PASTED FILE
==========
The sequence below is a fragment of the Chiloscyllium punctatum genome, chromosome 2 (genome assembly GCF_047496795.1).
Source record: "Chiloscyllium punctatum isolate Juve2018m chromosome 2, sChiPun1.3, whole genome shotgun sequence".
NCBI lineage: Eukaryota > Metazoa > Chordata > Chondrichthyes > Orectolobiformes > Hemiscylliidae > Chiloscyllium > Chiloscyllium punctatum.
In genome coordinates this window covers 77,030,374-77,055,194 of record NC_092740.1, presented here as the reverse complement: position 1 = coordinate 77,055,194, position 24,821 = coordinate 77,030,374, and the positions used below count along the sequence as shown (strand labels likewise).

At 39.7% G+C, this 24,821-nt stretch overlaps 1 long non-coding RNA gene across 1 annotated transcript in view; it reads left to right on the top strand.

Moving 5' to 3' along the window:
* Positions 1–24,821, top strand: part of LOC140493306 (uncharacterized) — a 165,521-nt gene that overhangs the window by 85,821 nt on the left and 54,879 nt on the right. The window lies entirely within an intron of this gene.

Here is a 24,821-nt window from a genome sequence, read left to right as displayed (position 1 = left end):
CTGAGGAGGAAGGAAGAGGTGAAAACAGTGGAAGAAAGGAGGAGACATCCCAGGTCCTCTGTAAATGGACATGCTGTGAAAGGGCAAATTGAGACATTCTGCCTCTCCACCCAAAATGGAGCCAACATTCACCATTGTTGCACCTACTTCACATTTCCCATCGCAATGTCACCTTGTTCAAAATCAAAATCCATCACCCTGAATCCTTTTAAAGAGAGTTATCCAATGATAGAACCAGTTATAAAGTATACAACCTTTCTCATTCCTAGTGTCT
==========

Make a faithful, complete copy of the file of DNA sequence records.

The sequence below is a fragment of the Chiloscyllium punctatum genome, chromosome 2 (genome assembly GCF_047496795.1).
Source record: "Chiloscyllium punctatum isolate Juve2018m chromosome 2, sChiPun1.3, whole genome shotgun sequence".
NCBI lineage: Eukaryota > Metazoa > Chordata > Chondrichthyes > Orectolobiformes > Hemiscylliidae > Chiloscyllium > Chiloscyllium punctatum.
In genome coordinates this window covers 77,030,374-77,055,194 of record NC_092740.1, presented here as the reverse complement: position 1 = coordinate 77,055,194, position 24,821 = coordinate 77,030,374, and the positions used below count along the sequence as shown (strand labels likewise).

At 39.7% G+C, this 24,821-nt stretch overlaps 1 long non-coding RNA gene across 1 annotated transcript in view; it reads left to right on the top strand.

Moving 5' to 3' along the window:
* Positions 1–24,821, top strand: part of LOC140493306 (uncharacterized) — a 165,521-nt gene that overhangs the window by 85,821 nt on the left and 54,879 nt on the right. The window lies entirely within an intron of this gene.

Here is a 24,821-nt window from a genome sequence, read left to right as displayed (position 1 = left end):
CTGAGGAGGAAGGAAGAGGTGAAAACAGTGGAAGAAAGGAGGAGACATCCCAGGTCCTCTGTAAATGGACATGCTGTGAAAGGGCAAATTGAGACATTCTGCCTCTCCACCCAAAATGGAGCCAACATTCACCATTGTTGCACCTACTTCACATTTCCCATCGCAATGTCACCTTGTTCAAAATCAAAATCCATCACCCTGAATCCTTTTAAAGAGAGTTATCCAATGATAGAACCAGTTATAAAGTATACAACCTTTCTCATTCCTAGTGTCT